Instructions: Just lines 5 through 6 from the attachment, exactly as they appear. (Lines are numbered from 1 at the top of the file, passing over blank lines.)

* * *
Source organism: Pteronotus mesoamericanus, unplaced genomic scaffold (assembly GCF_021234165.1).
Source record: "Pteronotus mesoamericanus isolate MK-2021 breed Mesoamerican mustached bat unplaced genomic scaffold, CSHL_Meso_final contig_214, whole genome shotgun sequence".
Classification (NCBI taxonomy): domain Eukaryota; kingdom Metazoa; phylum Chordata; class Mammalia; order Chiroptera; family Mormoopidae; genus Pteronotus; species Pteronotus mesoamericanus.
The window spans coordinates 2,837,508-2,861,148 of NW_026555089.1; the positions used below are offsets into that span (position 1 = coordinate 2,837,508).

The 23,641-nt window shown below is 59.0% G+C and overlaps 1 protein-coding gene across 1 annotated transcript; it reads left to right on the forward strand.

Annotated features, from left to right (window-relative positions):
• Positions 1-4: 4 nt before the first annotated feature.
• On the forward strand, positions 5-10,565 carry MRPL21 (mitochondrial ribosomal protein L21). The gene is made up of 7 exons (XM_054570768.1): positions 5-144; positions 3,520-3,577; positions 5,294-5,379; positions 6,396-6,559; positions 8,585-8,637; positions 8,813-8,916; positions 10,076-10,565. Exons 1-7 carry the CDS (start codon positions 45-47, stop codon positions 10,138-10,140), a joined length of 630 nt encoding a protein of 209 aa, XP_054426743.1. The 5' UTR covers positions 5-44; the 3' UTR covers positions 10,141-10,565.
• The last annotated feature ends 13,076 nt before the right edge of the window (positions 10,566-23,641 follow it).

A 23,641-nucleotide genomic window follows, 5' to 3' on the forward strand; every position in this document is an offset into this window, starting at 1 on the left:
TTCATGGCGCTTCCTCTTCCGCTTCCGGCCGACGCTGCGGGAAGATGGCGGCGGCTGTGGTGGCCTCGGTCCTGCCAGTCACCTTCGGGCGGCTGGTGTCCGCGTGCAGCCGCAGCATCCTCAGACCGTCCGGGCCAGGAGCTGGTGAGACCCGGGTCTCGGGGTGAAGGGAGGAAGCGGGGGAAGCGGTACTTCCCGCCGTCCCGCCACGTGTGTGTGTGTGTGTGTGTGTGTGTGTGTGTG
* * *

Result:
The 23,641-nt window shown below is 59.0% G+C and overlaps 1 protein-coding gene across 1 annotated transcript; it reads left to right on the forward strand.

Annotated features, from left to right (window-relative positions):